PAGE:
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US teenager wins top prize after capturing 28 Burmese pythons

 


During a 10-day tournament designed to raise awareness about the dangers the invasive snakes pose to

the state's ecology, a 19-year-old South Florida boy caught 28 Burmese pythons. 

The annual challenge attracted 1000 participants from 32 states, Canada, and Latvia, including Matthew Concepcion, according to a news release from the Florida Fish and Wildlife Conservation Commission. The challenge resulted in the removal of 231 unwanted pythons.

Concepcion received the US $10,000 (NZ$17,120) Ultimate Grand Prize as thanks from the Bergeron Everglades Foundation for his work. The longest python was removed by Dustin Crum, who received a $1500 grand prize. Its length was just over 3.3 meters. 

A group of researchers caught the largest Burmese python ever recorded in Florida earlier this year. According to the Conservancy of Southwest Florida, that female python measured approximately 5 meters long, weighed 98 kilograms, and had 122 developing eggs.

Since Florida's anti-cruelty legislation is the only protection for Burmese pythons, participants had to provide documentation that each snake was killed humanely.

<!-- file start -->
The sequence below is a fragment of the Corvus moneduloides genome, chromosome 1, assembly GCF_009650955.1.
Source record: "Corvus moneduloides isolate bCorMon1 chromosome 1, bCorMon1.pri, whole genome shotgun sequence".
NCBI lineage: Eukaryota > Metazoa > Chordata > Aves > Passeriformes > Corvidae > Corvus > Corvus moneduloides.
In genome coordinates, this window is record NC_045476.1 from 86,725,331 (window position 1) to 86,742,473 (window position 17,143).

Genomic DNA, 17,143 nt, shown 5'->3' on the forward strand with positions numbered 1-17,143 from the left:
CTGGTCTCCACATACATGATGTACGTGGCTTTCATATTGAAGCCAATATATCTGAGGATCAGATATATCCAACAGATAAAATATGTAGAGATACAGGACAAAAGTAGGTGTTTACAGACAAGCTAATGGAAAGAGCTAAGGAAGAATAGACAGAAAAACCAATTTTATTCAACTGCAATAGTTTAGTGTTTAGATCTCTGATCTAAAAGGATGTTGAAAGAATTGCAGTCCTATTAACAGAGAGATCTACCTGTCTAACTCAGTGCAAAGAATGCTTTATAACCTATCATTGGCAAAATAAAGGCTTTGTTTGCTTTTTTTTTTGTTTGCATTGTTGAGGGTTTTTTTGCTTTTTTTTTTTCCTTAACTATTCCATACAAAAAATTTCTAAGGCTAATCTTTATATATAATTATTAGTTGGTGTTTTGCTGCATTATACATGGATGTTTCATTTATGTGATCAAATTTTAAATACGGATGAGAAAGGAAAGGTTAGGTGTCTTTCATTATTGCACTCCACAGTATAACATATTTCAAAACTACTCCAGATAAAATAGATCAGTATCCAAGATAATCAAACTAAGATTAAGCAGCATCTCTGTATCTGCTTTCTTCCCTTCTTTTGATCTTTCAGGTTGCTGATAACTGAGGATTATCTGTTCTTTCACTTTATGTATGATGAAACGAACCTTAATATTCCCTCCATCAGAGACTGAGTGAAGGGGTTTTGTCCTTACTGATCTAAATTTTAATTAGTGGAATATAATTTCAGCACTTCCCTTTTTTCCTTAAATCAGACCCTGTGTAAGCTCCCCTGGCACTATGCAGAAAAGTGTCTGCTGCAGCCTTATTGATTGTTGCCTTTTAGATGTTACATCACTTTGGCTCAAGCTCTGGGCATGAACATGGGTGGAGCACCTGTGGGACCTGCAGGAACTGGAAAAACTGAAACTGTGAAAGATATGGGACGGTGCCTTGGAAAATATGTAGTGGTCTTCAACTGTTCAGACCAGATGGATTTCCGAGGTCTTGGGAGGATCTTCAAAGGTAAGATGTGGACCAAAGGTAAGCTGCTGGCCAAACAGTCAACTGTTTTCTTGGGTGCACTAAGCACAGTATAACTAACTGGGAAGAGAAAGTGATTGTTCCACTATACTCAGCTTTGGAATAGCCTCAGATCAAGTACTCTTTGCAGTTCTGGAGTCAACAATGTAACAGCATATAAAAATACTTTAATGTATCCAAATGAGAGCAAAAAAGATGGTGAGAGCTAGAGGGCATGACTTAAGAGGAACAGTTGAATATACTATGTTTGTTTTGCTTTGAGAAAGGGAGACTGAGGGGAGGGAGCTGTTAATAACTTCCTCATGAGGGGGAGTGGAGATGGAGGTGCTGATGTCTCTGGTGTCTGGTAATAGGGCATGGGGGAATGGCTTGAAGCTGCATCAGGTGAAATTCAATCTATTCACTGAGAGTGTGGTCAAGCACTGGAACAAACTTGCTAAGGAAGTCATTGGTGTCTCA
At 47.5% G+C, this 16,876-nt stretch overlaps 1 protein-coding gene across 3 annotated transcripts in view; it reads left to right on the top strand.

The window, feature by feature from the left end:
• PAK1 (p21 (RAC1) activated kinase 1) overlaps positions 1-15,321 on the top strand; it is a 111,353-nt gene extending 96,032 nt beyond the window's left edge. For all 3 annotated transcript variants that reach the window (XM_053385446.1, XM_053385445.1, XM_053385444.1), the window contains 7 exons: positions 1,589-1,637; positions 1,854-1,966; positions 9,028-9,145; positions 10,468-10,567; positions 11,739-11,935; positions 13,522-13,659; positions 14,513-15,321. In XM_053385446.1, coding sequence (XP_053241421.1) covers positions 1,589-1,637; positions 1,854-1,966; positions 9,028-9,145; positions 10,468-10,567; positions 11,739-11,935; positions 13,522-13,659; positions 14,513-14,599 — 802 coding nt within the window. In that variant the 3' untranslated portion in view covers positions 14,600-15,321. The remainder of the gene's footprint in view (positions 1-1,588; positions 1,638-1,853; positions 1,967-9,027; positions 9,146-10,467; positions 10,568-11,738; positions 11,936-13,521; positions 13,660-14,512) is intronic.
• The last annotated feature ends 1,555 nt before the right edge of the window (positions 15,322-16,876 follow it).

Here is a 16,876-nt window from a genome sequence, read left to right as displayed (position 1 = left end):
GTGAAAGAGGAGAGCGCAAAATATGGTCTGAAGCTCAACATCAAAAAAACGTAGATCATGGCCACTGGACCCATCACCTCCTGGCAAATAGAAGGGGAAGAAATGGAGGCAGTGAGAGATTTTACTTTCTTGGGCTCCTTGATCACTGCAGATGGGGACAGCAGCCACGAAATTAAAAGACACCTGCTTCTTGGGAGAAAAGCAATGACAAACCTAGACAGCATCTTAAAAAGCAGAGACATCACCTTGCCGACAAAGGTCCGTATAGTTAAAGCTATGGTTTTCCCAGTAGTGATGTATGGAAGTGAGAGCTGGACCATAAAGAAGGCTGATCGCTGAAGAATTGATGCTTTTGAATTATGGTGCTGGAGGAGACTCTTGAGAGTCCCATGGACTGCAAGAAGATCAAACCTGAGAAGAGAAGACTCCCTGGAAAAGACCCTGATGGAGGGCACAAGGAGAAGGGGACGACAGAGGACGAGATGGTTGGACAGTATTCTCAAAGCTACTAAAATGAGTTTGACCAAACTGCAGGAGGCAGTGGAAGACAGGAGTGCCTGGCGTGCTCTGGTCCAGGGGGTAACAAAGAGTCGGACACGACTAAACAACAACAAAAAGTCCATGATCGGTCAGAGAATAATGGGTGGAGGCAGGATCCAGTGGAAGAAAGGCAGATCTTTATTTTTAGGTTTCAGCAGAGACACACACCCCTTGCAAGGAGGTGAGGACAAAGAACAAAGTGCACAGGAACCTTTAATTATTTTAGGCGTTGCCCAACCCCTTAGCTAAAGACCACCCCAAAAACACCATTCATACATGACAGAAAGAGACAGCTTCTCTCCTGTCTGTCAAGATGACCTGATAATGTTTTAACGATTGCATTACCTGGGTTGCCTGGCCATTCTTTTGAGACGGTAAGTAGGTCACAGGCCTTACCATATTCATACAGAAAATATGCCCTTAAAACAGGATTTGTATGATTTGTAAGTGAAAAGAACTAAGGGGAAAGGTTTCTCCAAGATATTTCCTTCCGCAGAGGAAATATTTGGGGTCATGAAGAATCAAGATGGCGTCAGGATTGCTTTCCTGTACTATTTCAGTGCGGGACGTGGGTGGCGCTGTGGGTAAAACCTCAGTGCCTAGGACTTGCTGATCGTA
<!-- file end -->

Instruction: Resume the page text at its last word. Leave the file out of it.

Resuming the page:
Since pythons are active at night and seek out the warmth of highways, Concepcion told the South Florida SunSentinel that he has been hunting them for approximately five years. He spots them with the help of his car's lights. 

However, this year he only saw one on the Everglades roads, so he changed tactics. After working a levee and catching a few hatchlings, I thought, "Dang, this might be the ticket!" So starting that day, I went outside every single night from just before sunset to just before sunrise.

Concepcion claims to have walked the canal while probing the bushes with a torch. He told the newspaper that because smaller snakes are so effectively concealed, he looks for their shadows cast by the flashlight beam. Larger snakes, though, are simpler to locate. 

"They will have a little hint of purple. They are extremely lovely. 

Concepcion said he might spend some of his cash to outfit his van with bright illumination so he can find more snakes.

Our python hunters have a strong commitment to their work and a deep concern for Florida's fragile ecosystem. In a news release, South Florida Water Management District Governing Board Member "Alligator Ron" Bergeron stated, "We are removing record numbers of pythons and we're going to stay at it."

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